Following his own design, Absalom spread a fine table with plenty of wine for all his guests, especially Amnon whom he wanted to be particularly merry. Perhaps Absalom knew Amnon liked to drink and provided for him to drink his fill—for the last time. Verses 28-29 say, “Absalom ordered his men, ‘Listen! When Amnon is in high spirits from drinking wine and I say to you, “Strike Amnon down,” then kill him. Don’t be afraid. Haven’t I given you this order? Be strong and brave.’ So Absalom’s men did to Amnon what Absalom had ordered. Then all the king’s sons got up, mounted their mules and fled.” Absalom’s plan succeeded but at what price? The brothers all fled from Absalom and Absalom fled from justice.
The instructions Absalom gave his servants concerning Amnon, that they should mingle his blood with his wine, were brutal and heartless. Had he challenged him to a debate or duel it might have been less evil. After all, Amon was guilty of raping his sister. Such justice might have even appeared to be excusable if not honorable, but to murder him, as he did, was to follow Cain’s example with one big difference. Cain killed Abel because Able was righteous, but Absalom killed Amnon because Amnon was unrighteous. But murder is murder and neither Cain nor Absalom were authorized to take matters into their own hands. He wanted Amnon to be killed while his heart was merry—less careful and less able to protect himself. Shall we pity Amnon that he did not even have time or thought to ask God for forgiveness as he died?
The deed, however, is even more insidious when we consider that Absalom did not execute “justice” himself, but rather had his servants do it. He would make them guilty too. When he gave the command—who gave Absalom authority to make such a command?—then they were to kill him, strike him down. When the law said not to murder, Amnon said “Murder!” and they obeyed their master. “Haven’t I given you this order?” Yes, but who gave you that authority? “Don’t be afraid . . . . Be strong and brave.” No, that is not bravery and neither is it strength. You, more than one of you, strike down one—and that one drunk—is that bravery or strength? No, that is foolishness, immoral, debase and evil. Servants, underlings of any kind, children under parents, employees under their employer, sheep under their shepherd, pastors under their bishop—none of these—are well instructed if they do not know that to obey God is better than to obey man. Masters too must remember they have a Master in heaven.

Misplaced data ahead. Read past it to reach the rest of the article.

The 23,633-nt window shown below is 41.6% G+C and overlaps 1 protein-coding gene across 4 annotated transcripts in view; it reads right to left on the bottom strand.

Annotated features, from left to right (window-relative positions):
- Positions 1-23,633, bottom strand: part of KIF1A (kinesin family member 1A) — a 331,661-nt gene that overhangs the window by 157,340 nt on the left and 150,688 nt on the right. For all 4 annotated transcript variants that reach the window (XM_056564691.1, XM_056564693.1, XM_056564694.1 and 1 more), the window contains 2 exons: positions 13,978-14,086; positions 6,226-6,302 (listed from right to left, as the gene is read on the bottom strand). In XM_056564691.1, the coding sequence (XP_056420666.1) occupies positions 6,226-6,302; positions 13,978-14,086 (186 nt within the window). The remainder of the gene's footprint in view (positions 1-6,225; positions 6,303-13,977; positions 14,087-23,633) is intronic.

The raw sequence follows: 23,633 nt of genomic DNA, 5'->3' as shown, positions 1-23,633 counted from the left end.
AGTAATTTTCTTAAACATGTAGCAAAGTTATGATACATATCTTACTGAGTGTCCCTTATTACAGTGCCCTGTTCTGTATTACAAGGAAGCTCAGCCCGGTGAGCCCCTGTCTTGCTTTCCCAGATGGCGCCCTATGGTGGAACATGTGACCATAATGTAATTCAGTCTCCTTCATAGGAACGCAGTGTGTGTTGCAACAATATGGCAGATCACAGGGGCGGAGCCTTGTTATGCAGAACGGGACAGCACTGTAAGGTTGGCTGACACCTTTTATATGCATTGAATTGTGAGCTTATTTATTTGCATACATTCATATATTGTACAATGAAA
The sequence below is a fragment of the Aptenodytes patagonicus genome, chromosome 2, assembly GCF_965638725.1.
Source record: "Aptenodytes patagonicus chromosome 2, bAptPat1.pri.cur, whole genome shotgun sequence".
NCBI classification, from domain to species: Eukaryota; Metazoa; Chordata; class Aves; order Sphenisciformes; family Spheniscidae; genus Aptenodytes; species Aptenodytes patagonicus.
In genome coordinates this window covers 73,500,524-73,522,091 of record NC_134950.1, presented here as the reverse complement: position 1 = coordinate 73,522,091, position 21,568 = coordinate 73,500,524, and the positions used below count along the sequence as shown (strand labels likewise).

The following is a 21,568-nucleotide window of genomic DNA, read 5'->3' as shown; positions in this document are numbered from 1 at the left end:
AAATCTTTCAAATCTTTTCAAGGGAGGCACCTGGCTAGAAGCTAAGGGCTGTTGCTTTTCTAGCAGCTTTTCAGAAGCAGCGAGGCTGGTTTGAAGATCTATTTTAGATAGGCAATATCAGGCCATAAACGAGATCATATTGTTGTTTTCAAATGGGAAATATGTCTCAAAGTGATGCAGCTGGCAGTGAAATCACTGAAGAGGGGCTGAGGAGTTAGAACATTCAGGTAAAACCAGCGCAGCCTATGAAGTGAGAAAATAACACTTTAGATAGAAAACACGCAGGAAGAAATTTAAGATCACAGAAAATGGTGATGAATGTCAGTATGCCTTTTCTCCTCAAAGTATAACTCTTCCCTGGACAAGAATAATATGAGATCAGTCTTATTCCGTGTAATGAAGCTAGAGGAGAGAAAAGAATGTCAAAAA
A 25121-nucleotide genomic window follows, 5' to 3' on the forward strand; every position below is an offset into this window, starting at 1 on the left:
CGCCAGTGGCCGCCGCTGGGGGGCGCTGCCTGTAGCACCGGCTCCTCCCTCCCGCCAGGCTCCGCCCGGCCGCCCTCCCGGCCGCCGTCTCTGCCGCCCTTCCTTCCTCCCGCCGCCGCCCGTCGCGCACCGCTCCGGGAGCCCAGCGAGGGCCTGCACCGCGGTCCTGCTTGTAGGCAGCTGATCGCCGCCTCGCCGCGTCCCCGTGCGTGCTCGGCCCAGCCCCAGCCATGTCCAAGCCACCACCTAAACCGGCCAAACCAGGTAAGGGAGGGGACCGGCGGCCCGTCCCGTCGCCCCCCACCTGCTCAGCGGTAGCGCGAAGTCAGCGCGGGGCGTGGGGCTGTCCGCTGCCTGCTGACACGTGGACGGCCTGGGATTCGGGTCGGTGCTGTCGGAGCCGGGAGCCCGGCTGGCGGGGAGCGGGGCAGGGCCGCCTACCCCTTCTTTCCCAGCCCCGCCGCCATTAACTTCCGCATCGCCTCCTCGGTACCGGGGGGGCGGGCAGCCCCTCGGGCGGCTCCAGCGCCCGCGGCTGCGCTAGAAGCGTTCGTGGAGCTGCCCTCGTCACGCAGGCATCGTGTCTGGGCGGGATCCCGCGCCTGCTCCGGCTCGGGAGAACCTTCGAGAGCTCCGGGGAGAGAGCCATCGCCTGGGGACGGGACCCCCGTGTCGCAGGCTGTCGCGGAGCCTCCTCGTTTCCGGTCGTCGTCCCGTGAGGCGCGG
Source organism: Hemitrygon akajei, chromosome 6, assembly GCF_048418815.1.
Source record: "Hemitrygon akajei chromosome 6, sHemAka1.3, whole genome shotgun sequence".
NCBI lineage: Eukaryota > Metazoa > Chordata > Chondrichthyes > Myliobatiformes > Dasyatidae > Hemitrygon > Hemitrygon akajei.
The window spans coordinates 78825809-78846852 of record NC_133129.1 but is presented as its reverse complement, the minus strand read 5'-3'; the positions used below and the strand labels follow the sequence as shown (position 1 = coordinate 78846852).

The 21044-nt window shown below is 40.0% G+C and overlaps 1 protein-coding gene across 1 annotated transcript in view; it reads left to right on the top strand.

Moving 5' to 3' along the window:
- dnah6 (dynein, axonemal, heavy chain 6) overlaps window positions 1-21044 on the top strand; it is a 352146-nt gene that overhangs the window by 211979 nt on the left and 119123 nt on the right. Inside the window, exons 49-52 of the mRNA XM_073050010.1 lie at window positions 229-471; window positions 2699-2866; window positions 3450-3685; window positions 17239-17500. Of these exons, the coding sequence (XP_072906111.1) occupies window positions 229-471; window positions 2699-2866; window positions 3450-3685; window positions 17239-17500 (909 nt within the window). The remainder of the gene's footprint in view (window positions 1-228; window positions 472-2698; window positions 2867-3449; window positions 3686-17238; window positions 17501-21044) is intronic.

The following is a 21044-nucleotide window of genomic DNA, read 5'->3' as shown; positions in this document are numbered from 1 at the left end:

II Sam 8:18 says, “Benaiah son of Jehoiada was over the Kerethites and Pelethites; and David’s sons were priests.” Does this behavior look like the proper conduct of priests? If there were any noble sons there, this would be an insult to them, to kill their older brother publicly while he was drunk. Amnon had not acted much like a priest and Absalom was certainly not presently acting like one. Was Amnon’s adultery the only cause for the murder at the party? Wasn’t Amnon the older son, the heir to the throne, and didn’t Absalom later try to take his fathers throne by force? The sword has entered David’s house.
Nathan had prophesied this. II Sam 12:9,10&12 say, “Why did you despise the word of the Lord by doing what is evil in his eyes? You struck down Uriah the Hittite with the sword and took his wife to be your own. You killed him with the sword of the Ammonites. Now, therefore, the sword will never depart from your house, because you despised me and took the wife of Uriah the Hittite to be your own.’ . . . . You did it in secret, but I will do this thing in broad daylight before all Israel.’” Now that predicted sword is drawn in David’s house. Amnon is killed by it and all the other sons flee from it.
What confusion would this bring to the citizens of this great nation? How could David maintain order in the country if he cannot preserve and sustain it in his family? Little wonder that in the New Testament Paul says to Timothy what a church leader must be like: “He must manage his own family well and see that his children obey him, and he must do so in a manner worthy of full respect. (If anyone does not know how to manage his own family, how can he take care of God’s church?)”
2. Fake News Corrected, Reached David 30-32